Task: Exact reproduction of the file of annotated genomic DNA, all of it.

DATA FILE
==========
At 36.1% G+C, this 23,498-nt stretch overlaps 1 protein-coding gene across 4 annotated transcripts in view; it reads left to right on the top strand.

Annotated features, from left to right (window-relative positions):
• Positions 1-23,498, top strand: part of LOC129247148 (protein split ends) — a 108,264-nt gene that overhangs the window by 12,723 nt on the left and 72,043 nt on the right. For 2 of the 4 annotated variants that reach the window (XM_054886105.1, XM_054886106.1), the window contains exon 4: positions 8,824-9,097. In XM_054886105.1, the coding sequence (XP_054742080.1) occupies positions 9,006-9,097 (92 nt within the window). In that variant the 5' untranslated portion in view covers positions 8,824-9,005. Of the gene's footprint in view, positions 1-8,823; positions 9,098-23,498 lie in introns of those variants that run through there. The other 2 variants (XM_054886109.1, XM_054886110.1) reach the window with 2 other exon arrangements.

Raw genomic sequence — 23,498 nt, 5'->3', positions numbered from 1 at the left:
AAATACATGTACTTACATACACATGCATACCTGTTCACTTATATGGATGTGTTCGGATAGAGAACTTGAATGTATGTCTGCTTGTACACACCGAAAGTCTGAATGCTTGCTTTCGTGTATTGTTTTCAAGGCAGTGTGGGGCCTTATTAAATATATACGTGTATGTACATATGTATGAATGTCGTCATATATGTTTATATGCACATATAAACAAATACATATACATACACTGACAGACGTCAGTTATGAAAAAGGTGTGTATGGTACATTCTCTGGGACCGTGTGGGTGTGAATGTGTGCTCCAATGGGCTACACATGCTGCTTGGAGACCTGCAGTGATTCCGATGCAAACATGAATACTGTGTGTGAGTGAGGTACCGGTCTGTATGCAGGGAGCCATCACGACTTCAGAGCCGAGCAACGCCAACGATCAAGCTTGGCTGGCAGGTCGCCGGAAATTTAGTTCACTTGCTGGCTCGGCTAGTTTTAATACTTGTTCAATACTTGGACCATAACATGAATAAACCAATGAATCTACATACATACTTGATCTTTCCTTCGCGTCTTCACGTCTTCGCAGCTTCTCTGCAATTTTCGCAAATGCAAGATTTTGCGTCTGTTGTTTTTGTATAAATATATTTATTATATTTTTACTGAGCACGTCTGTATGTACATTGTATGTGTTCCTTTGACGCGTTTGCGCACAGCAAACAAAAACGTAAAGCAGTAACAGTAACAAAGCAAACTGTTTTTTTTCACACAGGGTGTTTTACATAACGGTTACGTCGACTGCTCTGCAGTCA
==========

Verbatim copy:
At 36.1% G+C, this 23,498-nt stretch overlaps 1 protein-coding gene across 4 annotated transcripts in view; it reads left to right on the top strand.

Annotated features, from left to right (window-relative positions):
• Positions 1-23,498, top strand: part of LOC129247148 (protein split ends) — a 108,264-nt gene that overhangs the window by 12,723 nt on the left and 72,043 nt on the right. For 2 of the 4 annotated variants that reach the window (XM_054886105.1, XM_054886106.1), the window contains exon 4: positions 8,824-9,097. In XM_054886105.1, the coding sequence (XP_054742080.1) occupies positions 9,006-9,097 (92 nt within the window). In that variant the 5' untranslated portion in view covers positions 8,824-9,005. Of the gene's footprint in view, positions 1-8,823; positions 9,098-23,498 lie in introns of those variants that run through there. The other 2 variants (XM_054886109.1, XM_054886110.1) reach the window with 2 other exon arrangements.

Raw genomic sequence — 23,498 nt, 5'->3', positions numbered from 1 at the left:
AAATACATGTACTTACATACACATGCATACCTGTTCACTTATATGGATGTGTTCGGATAGAGAACTTGAATGTATGTCTGCTTGTACACACCGAAAGTCTGAATGCTTGCTTTCGTGTATTGTTTTCAAGGCAGTGTGGGGCCTTATTAAATATATACGTGTATGTACATATGTATGAATGTCGTCATATATGTTTATATGCACATATAAACAAATACATATACATACACTGACAGACGTCAGTTATGAAAAAGGTGTGTATGGTACATTCTCTGGGACCGTGTGGGTGTGAATGTGTGCTCCAATGGGCTACACATGCTGCTTGGAGACCTGCAGTGATTCCGATGCAAACATGAATACTGTGTGTGAGTGAGGTACCGGTCTGTATGCAGGGAGCCATCACGACTTCAGAGCCGAGCAACGCCAACGATCAAGCTTGGCTGGCAGGTCGCCGGAAATTTAGTTCACTTGCTGGCTCGGCTAGTTTTAATACTTGTTCAATACTTGGACCATAACATGAATAAACCAATGAATCTACATACATACTTGATCTTTCCTTCGCGTCTTCACGTCTTCGCAGCTTCTCTGCAATTTTCGCAAATGCAAGATTTTGCGTCTGTTGTTTTTGTATAAATATATTTATTATATTTTTACTGAGCACGTCTGTATGTACATTGTATGTGTTCCTTTGACGCGTTTGCGCACAGCAAACAAAAACGTAAAGCAGTAACAGTAACAAAGCAAACTGTTTTTTTTCACACAGGGTGTTTTACATAACGGTTACGTCGACTGCTCTGCAGTCA